Jack Potter, president and chief executive of the Metropolitan Washington Airports Authority, is one of the highest-paid airport executives in the U.S. But the agency he runs has refused to release details of his employment contract, citing privacy exemptions in its Freedom of Information policy. (Dayna Smith/The Washington Post)

Del. Eleanor Holmes Norton (D-D. C.) has written to the Metropolitan Washington Airports Authority, demanding it release details of its chief executive’s contract, citing the agency’s “unique and heightened duty to make transparency in its business practices a priority.”

As head of the authority that oversees Reagan National and Dulles International airports, Jack Potter makes a base salary of just over $451,70o, making him one of the highest-paid airport executives in the United States. Potter makes more than all but one of the heads of the nation’s 10 busiest airports, even though National and Dulles rank 23rd and 26th respectively. By comparison, Huntley Lawrence, the head of New York’s John F. Kennedy International airport, the nation’s fifth busiest, who also manages LaGuardia, Newark Liberty International Stewart International and Teterboro airports, makes $265,772 a year.

Potter’s total compensation is probably higher, but MWAA refused a request from The Washington Post to make his full contract public, citing personal privacy exemptions in its Freedom of Information policy. That policy sharply differs from other airport agencies, including those of Chicago, Dallas and Las Vegas, which make contracts for their top executives public. However, MWAA differs from other agencies that manage U.S. airports because it was created by Congress to manage federally owned airports. Its unique status — it is not a federal or state agency — means it essentially sets its own rules on a range of matters, including contracting, ethics and access to public records.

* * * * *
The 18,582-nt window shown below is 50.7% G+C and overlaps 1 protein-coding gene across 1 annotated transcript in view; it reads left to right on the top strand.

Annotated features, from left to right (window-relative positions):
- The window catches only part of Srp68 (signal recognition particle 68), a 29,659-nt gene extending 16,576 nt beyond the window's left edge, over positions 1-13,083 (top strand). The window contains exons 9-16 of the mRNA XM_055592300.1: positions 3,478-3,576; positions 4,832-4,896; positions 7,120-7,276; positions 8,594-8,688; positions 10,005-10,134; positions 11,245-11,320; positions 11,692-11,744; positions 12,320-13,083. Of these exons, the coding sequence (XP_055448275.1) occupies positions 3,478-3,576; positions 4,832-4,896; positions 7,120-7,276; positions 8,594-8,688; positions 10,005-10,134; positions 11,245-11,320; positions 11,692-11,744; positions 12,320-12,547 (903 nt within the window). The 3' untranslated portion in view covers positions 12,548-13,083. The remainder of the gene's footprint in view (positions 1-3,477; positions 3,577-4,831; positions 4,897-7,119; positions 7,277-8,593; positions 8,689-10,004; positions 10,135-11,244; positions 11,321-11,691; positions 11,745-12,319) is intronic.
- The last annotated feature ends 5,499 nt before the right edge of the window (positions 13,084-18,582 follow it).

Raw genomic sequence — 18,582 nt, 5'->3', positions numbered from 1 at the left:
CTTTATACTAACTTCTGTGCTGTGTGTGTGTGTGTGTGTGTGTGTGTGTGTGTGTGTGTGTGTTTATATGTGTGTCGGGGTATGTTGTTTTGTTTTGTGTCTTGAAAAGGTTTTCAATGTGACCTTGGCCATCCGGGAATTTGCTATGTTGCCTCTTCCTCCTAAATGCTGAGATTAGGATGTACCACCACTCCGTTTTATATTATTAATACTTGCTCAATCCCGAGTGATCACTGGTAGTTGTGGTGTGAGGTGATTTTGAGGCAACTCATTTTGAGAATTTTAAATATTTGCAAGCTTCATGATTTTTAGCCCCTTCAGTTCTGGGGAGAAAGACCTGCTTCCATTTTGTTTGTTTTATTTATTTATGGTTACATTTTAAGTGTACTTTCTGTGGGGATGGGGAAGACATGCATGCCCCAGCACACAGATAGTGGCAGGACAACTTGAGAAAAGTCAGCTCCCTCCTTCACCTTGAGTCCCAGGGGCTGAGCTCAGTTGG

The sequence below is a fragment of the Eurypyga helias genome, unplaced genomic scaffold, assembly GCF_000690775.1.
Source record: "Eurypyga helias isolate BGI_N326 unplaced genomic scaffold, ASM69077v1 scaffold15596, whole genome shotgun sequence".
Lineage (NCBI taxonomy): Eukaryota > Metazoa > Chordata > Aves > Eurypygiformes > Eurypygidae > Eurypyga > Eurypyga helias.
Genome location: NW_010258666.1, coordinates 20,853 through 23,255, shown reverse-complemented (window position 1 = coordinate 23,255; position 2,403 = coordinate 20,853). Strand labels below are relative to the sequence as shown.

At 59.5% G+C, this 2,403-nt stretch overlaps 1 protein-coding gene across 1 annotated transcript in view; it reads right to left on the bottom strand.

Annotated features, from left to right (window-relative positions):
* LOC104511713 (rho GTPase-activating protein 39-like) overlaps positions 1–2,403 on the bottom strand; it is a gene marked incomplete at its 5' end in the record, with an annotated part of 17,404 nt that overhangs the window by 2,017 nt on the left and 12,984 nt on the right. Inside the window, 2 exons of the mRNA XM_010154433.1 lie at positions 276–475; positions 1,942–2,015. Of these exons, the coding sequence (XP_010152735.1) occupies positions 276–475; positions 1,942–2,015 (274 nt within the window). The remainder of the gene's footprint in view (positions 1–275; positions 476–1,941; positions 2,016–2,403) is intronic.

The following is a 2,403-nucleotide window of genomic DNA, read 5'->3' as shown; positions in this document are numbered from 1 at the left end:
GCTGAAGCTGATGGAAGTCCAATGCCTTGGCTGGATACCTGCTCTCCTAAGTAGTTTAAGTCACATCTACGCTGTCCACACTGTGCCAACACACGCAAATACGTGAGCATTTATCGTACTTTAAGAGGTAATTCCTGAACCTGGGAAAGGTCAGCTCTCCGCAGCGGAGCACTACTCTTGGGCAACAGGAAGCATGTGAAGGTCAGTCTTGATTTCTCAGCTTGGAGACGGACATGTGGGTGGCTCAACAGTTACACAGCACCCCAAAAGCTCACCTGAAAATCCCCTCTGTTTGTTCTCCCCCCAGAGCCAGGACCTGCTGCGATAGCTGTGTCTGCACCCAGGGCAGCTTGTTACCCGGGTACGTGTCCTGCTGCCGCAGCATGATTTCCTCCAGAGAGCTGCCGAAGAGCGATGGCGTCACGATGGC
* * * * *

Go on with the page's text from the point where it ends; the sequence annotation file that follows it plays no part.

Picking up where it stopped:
Norton, however, in a letter to MWAA on Monday, insisted that that special status does not shield it from scrutiny.

“There is no case to be made for withholding from the American public basic information on how MWAA compensates its executives,” Norton wrote.

She continued:

As the airport authority that holds the lease to operate two federally owned airports, MWAA has a heightened responsibility to promote transparency in its business practices.  In past years, the House Transportation and Infrastructure Committee investigated MWAA’s practices, and an investigation by the U.S. Department of Transportation’s (DOT) Inspector General revealed widespread nepotism and multimillion dollar contracts that were not competitively bid. The committee was clear that open access to information and accountability to the public are critical.

Warner Session, chairman of MWAA’s board of directors, said Potter’s salary reflects the complexity of his job that involves not just running National and Dulles, but overseeing the Dulles Toll Road and construction of the $6 billion Silver Line rail extension.

In response to questions about why Potter’s contract would not be made public, Sessions said he thought it was sufficient the public knew Potter’s base salary.

“I would say it’s collective wisdom of the board that details of the other things are best left not disclosed,” Session told The Washington Post. “I think [the public] should know what the salary is, but beyond that I don’t see any value in discussing the details of the contract.”

MWAA officials referred calls on the Norton’s request to Session, who did not respond to requests for comment via phone and email.

An airport executive’s base salary provides only a partial picture of what he or she is paid. In Chicago, airport chief Ginger Evans makes a base salary of $300,000 a year, but as part of her pay package received a $100,000 bonus based on meeting set performance goals. Sean Donohue, chief executive of Dallas-Fort Worth International Airport, is eligible to receive a $600,000 retention bonus if he stays in the job until Jan. 1, 2021.

Norton directed the authority to provide a copy of Potter’s contract to the House Committee on Transportation and Infrastructure within 30 days.